If you’ve always considered getting into composting but haven’t done so because you thought it would be a hassle, or too complicated to get started. Don’t sweat it. Don’t be intimidated by what you might read on the internet or in a garden book.
Composting is as simple as putting a banana peel at the bottom of the hole you dig to put your tomato plant in. Or after a scrambled egg breakfast, rinse and crumble up the egg shells, walk outside and sow them in your garden. It’s that easy.
For years, my wife and I have saved kitchen scraps, melon rinds, fruit peels, eggs shells and such, putting it all in a plastic bag sitting by the sink to take out at the end of the day. When we first started, we just dumped the bag in an unplanted corner of the garden. A few years later, I built a 4’x4’x1’ high box out of scrap wood to dump the compost bag in. Two years ago I built a three-bin compost bin for approximately $150. That’s how beneficial composting can become. I no longer buy garden fertilizers, I don’t need to. My garden gets all the nutrition it needs and then some from compost.
Composting areas can be as simple as a pile of kitchen scraps and yard waste in a corner of your backyard, to a three-bin set-up made out of cedar wood. If you’ve got some unused brick or cinder blocks, that will work to make a bin too. It’s up to you and whatever materials you have available or want to purchase. Keep your bin in full sun if possible and away from your house. Your compost - specifically the most raw stuff you just dumped - will attract insects, birds, squirrels and perhaps an occasional raccoon.
The basic elements to a compost pile or bin that creates ‘garden gold’ are: Ingredients, air, water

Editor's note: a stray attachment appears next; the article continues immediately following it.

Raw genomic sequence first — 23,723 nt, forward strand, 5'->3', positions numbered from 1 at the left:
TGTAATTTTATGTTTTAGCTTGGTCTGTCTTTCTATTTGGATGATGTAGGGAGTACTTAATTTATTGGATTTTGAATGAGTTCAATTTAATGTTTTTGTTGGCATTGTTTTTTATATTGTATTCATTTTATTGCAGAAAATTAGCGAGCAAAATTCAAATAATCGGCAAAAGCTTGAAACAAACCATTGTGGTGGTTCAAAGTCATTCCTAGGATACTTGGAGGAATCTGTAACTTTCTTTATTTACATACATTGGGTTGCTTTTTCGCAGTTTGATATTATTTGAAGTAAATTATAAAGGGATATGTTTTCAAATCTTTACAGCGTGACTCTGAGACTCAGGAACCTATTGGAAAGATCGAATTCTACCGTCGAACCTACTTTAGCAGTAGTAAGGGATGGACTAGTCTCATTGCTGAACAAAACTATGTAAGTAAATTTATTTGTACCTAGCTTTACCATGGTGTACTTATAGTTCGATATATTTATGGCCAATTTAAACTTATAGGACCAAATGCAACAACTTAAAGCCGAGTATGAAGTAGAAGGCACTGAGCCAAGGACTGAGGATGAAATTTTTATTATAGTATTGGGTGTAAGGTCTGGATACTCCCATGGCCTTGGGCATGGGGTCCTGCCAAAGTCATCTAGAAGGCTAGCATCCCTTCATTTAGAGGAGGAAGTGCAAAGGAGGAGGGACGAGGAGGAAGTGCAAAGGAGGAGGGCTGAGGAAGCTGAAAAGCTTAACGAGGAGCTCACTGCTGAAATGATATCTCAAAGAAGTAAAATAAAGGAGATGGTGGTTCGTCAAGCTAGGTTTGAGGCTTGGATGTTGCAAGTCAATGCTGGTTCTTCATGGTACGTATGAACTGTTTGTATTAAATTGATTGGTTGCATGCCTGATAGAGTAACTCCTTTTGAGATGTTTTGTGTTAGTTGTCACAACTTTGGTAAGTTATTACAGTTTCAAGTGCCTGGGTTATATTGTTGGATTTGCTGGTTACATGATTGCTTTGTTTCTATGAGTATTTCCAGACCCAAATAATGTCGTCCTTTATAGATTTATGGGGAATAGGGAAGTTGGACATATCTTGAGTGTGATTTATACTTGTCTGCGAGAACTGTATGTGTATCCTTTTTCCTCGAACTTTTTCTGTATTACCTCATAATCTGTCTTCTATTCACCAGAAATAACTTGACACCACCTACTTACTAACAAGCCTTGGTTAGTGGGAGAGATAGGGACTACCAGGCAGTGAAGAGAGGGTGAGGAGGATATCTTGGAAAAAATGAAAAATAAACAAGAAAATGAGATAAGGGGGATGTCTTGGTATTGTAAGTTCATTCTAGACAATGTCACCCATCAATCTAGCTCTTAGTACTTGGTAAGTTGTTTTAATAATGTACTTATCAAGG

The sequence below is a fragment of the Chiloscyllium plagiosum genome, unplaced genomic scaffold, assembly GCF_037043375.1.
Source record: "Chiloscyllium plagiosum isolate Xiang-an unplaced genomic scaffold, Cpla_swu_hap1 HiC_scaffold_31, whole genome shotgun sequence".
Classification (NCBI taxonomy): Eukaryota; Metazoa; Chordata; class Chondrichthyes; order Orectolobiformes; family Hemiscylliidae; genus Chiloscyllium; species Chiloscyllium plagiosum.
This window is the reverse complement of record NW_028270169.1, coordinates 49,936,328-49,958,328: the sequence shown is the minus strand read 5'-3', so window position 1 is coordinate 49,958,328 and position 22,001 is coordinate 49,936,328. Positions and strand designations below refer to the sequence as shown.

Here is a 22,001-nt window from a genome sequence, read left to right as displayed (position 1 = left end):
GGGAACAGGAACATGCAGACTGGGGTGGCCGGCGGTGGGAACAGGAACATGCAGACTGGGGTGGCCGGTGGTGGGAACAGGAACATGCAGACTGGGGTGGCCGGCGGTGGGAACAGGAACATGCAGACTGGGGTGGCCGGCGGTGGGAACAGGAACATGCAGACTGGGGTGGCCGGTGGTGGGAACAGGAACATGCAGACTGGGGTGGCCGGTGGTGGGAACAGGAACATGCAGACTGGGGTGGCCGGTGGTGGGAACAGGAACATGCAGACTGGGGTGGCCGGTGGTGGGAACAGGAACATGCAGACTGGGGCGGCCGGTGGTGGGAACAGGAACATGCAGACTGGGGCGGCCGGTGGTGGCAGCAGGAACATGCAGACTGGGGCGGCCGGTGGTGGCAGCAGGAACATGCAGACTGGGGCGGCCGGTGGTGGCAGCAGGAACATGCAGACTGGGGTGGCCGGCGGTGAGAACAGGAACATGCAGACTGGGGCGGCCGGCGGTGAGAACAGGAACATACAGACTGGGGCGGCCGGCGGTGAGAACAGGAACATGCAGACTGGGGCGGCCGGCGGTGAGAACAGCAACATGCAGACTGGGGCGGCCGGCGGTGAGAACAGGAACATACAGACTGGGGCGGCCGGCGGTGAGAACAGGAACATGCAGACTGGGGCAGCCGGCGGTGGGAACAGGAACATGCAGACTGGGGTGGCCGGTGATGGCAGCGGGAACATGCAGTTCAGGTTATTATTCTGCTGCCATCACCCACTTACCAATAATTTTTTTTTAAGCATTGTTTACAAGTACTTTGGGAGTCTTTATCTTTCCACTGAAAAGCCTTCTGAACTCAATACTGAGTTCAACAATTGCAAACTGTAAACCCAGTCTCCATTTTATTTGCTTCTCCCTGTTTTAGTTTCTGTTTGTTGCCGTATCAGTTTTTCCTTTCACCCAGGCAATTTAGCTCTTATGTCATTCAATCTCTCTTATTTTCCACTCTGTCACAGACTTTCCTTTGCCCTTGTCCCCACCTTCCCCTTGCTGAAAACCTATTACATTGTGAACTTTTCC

Ingredients: Basically, we’re talking kitchen scraps and yard waste.
- Egg shells
- Coffee grounds
- Melon rinds
- Banana, orange, apple peels
- Onion skin
- Celery tops and stalks
- Any other vegetable and fruit scraps
- Yard waste like grass clippings (but only if you don’t use chemical fertilizers)
- Dead flowers and leaves
- Pine needles
- You can even throw in some shredded newspaper (like the sports page, with a Hawks lose close one headline) once in awhile if it’s recycled paper and soy-based ink (most papers are these days)
What SHOULD NOT go into your compost
- Dairy products
- Meat scraps
- Food scraps like breads, cakes, crackers
- Diseased plants
Once you get your compost or bin going, turn it about one a month with a shovel or pitchfork, this helps break down the pile faster and prevents odor from developing. Turning the pile also puts more air in the mix. Remember, air is one of the basic elements to good compost, you don't want to keep your pile in a closed container either, it needs to breathe!
So we've got two of the three elements covered, 1. Ingredients, 2. Air. And then there's the third, water. Your compost pile needs to have some moisture to help with the breakdown process. Rainfall usually takes care of this for you, but if you get into a dry spell, sprinkle your pile with some water from a watering can or the garden hose. Moist is key here, just enough to 'feed' the pile, not sopping wet.
That’s it, that’s all there is to it! The nice thing is, you can make your pile as big or as small as you want it and you can start today with a banana peel. In as little as a couple months of saving your kitchen scraps, you can have some garden gold nutrition with very little effort for your flowers and veggies.